Uh, tough question. God Only Knows by the Beach Boys is a good candidate. The opening chorus of Bach’s St. Matthew’s Passion is a definite favorite, but not technically a song.
9. What obstacles did you face to finish this screenplay?
So many I should write a book about my experience with Unwelcome and how it was a sort of an advanced screenwriting school unto itself. I’ve written three other screenplays in a faster and more assured way since then thanks to everything I learned while solving the problems I encountered, from narrative challenges to errors of judgement and mistakes that originated during (the lack of) preparation. I’d say the biggest three challenges I had to face were:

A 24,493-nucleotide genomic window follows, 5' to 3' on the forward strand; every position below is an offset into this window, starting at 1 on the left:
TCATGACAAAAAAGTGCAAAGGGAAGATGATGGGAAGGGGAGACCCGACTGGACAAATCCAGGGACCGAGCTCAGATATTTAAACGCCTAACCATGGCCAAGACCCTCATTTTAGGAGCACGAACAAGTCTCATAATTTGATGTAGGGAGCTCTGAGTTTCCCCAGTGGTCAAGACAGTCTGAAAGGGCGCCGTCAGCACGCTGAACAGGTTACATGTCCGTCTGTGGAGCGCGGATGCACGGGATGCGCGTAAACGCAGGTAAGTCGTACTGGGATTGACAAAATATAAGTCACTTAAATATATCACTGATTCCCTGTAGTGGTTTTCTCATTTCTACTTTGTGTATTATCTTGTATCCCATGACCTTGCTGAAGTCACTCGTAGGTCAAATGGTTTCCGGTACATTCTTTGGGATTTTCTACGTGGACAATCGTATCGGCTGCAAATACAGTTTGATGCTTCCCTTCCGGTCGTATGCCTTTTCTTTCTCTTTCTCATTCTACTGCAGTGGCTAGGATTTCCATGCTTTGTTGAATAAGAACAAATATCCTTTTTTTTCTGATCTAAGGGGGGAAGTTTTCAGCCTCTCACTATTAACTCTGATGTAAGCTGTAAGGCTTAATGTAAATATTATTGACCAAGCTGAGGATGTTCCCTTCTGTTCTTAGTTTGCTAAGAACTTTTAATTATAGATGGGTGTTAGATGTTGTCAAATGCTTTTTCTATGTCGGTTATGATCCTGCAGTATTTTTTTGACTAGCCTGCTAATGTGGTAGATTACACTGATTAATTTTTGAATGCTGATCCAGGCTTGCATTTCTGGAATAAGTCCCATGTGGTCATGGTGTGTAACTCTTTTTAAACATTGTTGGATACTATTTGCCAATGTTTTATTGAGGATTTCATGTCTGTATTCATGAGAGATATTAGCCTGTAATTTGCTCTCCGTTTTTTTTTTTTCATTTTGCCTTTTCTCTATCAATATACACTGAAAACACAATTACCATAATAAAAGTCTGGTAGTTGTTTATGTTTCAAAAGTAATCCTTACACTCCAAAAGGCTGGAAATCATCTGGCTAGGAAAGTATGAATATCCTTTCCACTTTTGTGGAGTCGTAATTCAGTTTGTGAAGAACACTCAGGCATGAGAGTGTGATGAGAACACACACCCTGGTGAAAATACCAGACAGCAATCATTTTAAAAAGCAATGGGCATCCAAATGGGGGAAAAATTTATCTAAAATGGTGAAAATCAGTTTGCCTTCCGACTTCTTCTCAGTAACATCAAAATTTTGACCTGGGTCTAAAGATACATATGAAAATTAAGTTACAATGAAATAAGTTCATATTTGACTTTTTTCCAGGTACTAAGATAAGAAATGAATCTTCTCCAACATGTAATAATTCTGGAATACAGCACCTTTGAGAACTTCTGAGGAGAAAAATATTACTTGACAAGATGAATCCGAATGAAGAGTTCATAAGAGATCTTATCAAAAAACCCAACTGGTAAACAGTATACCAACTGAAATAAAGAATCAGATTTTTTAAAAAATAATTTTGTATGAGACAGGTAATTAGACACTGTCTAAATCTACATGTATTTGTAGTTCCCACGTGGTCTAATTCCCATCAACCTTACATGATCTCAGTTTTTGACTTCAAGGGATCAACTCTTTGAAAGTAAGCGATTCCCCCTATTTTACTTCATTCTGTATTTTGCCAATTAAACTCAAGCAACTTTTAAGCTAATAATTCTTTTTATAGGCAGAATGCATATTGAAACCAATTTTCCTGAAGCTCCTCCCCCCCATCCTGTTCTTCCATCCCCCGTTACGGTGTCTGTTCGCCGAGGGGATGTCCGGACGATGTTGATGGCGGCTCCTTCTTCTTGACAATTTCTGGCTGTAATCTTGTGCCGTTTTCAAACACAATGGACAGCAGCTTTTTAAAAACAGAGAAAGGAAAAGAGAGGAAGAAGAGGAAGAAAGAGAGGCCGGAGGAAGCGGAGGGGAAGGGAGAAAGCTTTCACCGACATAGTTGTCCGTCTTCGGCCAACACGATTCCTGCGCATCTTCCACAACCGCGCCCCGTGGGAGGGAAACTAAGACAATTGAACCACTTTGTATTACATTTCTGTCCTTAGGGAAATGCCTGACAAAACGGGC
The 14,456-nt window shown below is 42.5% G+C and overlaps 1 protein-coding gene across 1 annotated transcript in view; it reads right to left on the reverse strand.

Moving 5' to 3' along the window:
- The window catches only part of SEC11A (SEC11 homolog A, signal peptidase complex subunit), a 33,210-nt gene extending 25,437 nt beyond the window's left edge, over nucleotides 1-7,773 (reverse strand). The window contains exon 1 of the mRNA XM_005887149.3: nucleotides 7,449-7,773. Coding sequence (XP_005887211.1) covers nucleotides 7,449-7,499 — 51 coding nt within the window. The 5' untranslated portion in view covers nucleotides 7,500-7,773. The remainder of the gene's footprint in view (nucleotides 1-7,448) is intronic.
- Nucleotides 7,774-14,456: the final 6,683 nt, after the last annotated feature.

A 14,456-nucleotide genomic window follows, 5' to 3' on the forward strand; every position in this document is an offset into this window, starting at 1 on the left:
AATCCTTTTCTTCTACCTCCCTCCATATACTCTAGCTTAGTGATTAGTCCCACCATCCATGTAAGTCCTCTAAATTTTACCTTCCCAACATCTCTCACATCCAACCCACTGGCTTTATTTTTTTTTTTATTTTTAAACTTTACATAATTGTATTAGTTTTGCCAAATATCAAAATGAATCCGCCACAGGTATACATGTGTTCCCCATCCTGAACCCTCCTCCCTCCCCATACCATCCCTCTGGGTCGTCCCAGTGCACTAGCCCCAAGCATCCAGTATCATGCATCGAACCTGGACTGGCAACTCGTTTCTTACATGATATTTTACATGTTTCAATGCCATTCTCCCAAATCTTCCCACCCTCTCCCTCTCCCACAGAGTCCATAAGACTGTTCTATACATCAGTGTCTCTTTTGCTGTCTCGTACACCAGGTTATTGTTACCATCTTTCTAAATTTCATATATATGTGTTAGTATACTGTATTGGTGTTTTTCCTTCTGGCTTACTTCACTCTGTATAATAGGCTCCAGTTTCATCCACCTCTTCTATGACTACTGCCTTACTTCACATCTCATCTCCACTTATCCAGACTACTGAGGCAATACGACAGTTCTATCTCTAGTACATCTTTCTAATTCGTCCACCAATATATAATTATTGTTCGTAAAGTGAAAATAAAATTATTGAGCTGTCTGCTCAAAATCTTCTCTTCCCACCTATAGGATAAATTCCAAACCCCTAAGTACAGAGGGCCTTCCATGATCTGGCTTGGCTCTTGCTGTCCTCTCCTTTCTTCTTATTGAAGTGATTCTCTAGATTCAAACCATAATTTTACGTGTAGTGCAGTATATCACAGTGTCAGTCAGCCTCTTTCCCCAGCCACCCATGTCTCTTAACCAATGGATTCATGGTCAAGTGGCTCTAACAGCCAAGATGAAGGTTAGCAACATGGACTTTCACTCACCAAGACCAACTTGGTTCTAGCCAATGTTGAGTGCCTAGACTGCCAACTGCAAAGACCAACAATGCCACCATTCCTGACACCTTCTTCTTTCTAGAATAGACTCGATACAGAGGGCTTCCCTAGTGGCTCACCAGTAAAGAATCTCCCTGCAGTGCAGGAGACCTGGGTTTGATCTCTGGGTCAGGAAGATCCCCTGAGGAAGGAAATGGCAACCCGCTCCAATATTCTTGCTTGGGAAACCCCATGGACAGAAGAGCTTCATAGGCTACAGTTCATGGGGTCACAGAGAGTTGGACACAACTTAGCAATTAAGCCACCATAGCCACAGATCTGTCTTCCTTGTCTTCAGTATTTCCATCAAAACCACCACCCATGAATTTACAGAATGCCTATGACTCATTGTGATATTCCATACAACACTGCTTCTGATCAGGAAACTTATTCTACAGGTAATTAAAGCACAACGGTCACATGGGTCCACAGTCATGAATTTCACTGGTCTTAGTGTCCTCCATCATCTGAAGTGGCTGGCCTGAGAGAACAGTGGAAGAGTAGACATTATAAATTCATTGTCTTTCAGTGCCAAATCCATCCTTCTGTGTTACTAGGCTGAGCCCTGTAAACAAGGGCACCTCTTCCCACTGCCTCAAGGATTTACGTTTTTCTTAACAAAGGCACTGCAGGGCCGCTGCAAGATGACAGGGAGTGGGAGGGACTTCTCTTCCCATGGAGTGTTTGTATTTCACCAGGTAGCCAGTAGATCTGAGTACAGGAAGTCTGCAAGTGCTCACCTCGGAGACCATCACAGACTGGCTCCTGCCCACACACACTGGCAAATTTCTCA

1) Fine-tuning exposition and character development to the point that they became inseparable, not easy in a story which entails a protagonist who has to navigate very carefully a situation that is out of his control (when, where and how does he react to things and reveal more about himself in a context that doesn’t encourage it?).
2) In order to avoid getting stuck in the writing process, I rushed to finish the beginning and ending without planning in detail much of what was supposed to happen in the middle. Naturally, subsequent drafts were full of major changes that took a lot of time to implement due to their ripple effect within the story.